* Sovereign CDS back down near pre-crash levels
* After bonds and real estate, stocks start recovering
* Rising turnover shows retail investors returning
* But continued rally will depend on Q4 earnings
* Valuations could restrain market down the road
By Nadia Saleem
DUBAI, Jan 16 (Reuters) - Mohammad Jamal, a veteran investor in Dubai’s stock market, switched to trading commodities several years ago as the global financial crisis struck. But in recent months he has started putting money into stocks again.
The 40-year-old Egyptian, who runs a commodities trading operation in Dubai, thinks the market has bottomed out after a five-year slump and that real estate and banking stocks look particularly attractive.
“The downturn is almost over and the only way to go is up,” he says. “Things are not back to how they were in 2005, but they’re better than 2008.”
Dubai’s main stock index lost nearly three-quarters of its value in 2008 because of the global crisis and the bursting of a bubble in the emirate’s real estate market. The index has largely moved sideways in the past four years as companies and investors licked their wounds.
But over the last several months, much of the confidence of both local and international investors has returned, as companies have made progress restructuring billions of dollars of debts, property prices have started to rebound, and a tourism boom has lifted the economy.
The improving mood has been seen in plunging yields on Dubai bonds and in the credit default swaps used to insure against the possibility of the government defaulting; CDS have dropped very near levels seen before the crises struck.
Now there are signs that stocks have entered their own recovery. The index rose 19.9 percent last year and is up 7.3 percent so far in 2013, while trading turnover has in the last couple of weeks hit its highest levels in nearly a year.
The rise in turnover suggests many individual investors like Jamal, who left the market in disgust during its crash, are coming back.
“We’ve seen credit rally and real estate recover,” said Anastasios Dalgiannakis, institutional trading manager at Mubasher, a regional financial services firm.
“The only asset class lagging was equities, and people are finally putting their money here.”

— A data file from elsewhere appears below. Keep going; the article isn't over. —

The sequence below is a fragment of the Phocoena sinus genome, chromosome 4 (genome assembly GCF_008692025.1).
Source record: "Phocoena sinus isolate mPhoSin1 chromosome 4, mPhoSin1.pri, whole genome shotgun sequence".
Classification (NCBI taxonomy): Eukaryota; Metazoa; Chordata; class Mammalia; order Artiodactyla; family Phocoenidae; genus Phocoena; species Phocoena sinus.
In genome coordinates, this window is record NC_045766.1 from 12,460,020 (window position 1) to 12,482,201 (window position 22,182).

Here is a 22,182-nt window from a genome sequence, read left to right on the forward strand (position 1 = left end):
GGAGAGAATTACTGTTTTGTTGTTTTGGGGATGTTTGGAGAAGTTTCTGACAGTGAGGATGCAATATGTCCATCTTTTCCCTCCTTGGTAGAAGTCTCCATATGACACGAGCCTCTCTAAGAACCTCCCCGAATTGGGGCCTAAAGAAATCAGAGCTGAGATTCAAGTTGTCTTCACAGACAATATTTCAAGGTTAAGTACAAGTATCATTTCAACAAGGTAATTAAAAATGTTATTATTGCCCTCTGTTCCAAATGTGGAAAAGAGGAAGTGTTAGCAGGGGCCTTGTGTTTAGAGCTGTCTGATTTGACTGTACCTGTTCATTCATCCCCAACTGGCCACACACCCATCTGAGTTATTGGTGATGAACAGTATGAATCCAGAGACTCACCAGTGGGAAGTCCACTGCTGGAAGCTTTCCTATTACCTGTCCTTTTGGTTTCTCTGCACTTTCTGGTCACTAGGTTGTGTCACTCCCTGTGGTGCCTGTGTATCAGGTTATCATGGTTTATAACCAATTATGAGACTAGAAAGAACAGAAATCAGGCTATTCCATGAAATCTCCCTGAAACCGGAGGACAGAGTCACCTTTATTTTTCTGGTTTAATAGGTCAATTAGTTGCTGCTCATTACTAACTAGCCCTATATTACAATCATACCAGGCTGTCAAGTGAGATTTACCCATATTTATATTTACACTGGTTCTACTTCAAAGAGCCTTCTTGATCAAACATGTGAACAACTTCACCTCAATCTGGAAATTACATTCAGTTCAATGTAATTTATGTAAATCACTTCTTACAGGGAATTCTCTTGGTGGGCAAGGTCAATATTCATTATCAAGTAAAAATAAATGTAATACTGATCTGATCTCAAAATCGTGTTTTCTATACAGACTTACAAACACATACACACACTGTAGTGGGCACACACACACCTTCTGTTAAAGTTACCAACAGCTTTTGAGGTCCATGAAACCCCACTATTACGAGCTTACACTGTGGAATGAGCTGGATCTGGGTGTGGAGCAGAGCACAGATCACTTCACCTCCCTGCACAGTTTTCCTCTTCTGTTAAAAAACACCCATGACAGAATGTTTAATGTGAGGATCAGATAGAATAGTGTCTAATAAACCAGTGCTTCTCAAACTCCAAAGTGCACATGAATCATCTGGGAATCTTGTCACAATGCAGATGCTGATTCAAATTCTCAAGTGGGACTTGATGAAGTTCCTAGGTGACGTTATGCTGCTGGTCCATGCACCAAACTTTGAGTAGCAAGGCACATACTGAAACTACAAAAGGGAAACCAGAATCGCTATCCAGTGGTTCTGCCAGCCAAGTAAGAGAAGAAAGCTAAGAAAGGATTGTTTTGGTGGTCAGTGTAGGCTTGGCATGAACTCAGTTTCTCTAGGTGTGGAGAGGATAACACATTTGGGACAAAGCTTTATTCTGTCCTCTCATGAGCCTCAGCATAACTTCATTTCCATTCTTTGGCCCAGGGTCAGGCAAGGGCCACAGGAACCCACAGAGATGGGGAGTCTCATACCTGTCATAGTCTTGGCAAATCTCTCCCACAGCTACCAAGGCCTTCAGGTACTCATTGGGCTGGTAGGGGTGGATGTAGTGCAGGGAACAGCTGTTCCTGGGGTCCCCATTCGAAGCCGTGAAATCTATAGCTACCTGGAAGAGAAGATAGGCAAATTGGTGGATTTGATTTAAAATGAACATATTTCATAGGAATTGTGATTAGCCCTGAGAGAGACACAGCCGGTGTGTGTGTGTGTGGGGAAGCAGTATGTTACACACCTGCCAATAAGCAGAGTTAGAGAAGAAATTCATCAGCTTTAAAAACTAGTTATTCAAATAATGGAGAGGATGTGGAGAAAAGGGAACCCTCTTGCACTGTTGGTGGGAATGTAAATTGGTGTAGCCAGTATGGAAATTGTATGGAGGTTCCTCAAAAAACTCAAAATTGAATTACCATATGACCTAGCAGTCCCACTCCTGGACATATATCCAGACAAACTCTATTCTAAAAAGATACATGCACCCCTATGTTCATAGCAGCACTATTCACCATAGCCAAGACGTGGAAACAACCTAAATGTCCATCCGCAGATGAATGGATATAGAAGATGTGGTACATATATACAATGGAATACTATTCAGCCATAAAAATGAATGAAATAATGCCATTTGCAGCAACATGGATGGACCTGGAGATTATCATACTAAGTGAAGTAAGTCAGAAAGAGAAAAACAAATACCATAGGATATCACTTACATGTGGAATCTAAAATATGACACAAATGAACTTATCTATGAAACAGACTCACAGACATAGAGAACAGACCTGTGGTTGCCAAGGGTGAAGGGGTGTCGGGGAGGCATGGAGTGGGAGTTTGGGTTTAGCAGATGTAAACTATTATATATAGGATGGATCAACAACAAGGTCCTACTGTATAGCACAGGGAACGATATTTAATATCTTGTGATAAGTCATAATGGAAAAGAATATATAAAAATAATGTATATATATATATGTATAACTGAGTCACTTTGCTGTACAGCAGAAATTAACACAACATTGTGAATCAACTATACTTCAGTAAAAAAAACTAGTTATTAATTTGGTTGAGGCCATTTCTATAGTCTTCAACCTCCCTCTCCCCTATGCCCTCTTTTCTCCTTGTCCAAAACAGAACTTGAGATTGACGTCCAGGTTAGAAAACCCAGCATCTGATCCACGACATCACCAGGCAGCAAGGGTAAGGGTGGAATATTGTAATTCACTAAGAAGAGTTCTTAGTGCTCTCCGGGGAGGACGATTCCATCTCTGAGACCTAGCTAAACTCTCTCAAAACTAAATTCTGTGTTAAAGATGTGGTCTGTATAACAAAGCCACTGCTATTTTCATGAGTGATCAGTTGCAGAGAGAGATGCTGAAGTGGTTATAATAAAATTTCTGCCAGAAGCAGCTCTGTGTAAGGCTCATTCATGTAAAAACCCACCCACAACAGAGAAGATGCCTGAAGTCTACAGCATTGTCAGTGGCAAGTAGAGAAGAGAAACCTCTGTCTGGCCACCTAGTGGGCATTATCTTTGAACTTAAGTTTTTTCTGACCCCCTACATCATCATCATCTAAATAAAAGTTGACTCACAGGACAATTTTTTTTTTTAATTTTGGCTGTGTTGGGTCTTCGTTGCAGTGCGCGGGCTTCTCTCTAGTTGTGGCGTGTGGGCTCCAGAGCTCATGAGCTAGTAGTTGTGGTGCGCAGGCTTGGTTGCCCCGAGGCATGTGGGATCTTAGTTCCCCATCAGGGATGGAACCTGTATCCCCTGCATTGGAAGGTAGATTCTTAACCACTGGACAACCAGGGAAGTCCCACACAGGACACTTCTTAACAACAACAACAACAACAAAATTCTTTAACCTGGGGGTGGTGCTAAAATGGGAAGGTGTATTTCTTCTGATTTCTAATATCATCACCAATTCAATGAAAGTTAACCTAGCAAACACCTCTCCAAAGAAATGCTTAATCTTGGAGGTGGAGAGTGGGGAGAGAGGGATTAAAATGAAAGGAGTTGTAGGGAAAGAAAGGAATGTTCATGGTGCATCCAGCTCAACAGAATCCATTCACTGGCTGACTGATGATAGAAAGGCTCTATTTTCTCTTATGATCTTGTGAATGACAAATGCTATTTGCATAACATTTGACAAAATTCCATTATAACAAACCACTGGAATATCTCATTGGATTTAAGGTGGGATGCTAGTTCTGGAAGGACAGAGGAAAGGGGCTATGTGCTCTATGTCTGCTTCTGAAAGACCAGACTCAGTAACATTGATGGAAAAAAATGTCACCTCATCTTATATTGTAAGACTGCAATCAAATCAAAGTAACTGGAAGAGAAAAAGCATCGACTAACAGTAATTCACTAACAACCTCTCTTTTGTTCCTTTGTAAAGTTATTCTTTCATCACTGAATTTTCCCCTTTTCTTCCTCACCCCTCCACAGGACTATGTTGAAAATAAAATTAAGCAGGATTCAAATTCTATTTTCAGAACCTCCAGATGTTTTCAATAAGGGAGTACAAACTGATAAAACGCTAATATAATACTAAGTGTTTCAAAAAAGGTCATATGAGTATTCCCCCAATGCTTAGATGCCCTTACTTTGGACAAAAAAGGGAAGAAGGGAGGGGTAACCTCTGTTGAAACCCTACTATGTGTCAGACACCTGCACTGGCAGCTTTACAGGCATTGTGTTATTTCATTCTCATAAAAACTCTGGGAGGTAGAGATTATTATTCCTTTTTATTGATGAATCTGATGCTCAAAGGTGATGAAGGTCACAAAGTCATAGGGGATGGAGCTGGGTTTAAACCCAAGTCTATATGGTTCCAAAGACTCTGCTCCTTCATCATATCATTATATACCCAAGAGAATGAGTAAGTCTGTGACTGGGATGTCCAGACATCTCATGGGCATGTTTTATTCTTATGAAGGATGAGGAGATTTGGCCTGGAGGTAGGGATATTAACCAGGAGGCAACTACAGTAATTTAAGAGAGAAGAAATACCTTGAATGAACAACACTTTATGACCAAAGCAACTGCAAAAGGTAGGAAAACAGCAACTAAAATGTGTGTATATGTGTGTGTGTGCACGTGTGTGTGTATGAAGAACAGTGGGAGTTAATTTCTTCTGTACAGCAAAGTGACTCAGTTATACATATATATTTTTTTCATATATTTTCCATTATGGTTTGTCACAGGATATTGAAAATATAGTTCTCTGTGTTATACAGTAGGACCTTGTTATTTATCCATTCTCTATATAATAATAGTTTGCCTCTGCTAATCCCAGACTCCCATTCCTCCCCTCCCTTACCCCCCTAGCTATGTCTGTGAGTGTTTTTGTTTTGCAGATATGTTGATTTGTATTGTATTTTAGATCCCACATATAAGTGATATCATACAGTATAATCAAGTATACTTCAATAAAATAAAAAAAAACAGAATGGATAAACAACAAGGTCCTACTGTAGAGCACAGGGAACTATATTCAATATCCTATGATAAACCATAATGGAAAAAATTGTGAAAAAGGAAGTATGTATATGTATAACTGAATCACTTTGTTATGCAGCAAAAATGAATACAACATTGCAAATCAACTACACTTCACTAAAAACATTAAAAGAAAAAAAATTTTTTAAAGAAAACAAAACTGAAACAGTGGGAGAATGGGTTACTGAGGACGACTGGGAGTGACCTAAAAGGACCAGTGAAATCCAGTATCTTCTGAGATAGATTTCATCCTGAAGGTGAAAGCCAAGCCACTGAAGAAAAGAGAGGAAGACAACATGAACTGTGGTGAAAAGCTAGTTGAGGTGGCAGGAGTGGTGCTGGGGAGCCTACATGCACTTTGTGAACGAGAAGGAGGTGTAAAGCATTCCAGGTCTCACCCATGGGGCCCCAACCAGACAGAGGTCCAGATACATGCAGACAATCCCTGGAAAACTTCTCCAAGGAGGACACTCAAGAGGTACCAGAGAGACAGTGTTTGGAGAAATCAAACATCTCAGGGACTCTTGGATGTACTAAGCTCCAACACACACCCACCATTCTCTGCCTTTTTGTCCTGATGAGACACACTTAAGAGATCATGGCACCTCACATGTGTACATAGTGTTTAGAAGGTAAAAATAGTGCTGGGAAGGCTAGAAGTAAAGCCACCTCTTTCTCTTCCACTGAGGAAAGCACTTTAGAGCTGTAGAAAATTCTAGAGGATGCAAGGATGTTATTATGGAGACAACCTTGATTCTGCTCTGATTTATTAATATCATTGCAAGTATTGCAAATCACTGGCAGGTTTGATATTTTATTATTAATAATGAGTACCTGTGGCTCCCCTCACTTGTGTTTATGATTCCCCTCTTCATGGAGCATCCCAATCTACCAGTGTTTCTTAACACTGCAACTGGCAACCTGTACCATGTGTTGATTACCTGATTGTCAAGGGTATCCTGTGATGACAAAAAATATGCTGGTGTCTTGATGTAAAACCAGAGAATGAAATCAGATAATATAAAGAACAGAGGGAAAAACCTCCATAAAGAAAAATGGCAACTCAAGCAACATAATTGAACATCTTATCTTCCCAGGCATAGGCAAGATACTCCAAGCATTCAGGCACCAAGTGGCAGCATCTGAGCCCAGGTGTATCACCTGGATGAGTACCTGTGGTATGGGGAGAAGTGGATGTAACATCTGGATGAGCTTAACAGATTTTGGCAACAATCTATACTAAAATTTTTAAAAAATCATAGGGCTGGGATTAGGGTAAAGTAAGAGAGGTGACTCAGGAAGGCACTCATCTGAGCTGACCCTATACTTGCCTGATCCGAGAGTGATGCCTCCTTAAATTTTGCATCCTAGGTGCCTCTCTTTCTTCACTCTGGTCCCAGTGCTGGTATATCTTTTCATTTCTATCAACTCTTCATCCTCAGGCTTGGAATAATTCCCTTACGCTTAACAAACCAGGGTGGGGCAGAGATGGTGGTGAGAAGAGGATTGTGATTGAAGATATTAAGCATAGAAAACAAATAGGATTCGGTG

Nobody is predicting any quick return to the market’s pre-crash heights. The index, which ended Wednesday at 1,741 points, is still a whopping 72.5 percent below its 2008 peak.
And while trading turnover has reached 500 million shares on some days this month, it has not come close to levels of around 1 billion shares seen a few years ago. This suggests a degree of caution remains.
Nevertheless, analysts say the fledgling recovery of the real estate market means the stock market is on a stronger footing than it has been at any time in the past five years.
Property stocks are heavily weighted in the index, and because an estimated 40 percent of bank lending in the United Arab Emirates is to real estate firms, bank shares are very senstitive to property prices as well.
A boost to confidence in real estate came in November when Dubai’s ruler, Sheikh Mohammed bin Rashid al-Maktoum, announced plans for a huge tourism and retail development including the world’s largest shopping mall. It is not clear when the project will be completed, or whether all of it will end up being built, but the plans fanned interest in the sector.
Another positive factor is the efforts of Abu Dhabi, a neighbouring member of the United Arab Emirates, to engineer a state-backed merger between its two top property developers, Aldar Properties and Sorouh Real Estate.
By allowing better coordination of residential property projects, the merger, which is still under discussion, could support real estate prices in Abu Dhabi and thus have a beneficial effect on Dubai’s property firms and banks too.
“The UAE’s general macro picture is getting better - a potential positive trigger that can affect the UAE is the merger between Aldar and Sorouh,” said Ali Adou, portfolio manager at Abu Dhabi’s The National Investor.
“The more important aspect is the outcome of it and how it will affect the real estate sector, and what business lines the merged entity will operate. The other trigger is the improvement in Dubai from a debt perspective.”
The extent of the stock market’s confidence could be seen in its calm reaction to news at the end of last month that the UAE central bank was placing caps on mortgage lending, to reduce the risk of another property bubble developing.
Shares in Emaar Properties, Dubai’s largest listed property developer, initially dipped but quickly resumed rising and are up 8.8 percent so far this year, after a 46 percent leap in 2012.
Amer Khan, fund manager at Dubai’s Shuaa Asset Management, said the stock market would continue upwards if fourth-quarter corporate earnings, to be announced in coming weeks, met analysts’ expectations.
“If Q4 numbers are solid, expect the market to continue doing well compared to the rest of the region - we saw retail investors trigger the rally and institutional buying followed, which is healthy,” Khan said.
Many fair-value estimates for UAE stocks that analysts released in mid-2012 have now been met or exceeded, so there is a risk that the rally will falter if fourth-quarter earnings do not provide enough reasons for analysts to lift their estimates.
“Value is something people haven’t touched on and following the recent rally, it needs to be looked at,” said an Abu Dhabi-based analyst, who declined to be named under briefing rules.
But he added, “If you ask if people are looking at price-to-earnings ratios, they’re not doing that right now.”
Dubai’s index is trading at about 9.2 times analysts’ estimates for corporate earnings in 2013, compared to 22.5 times in 2008.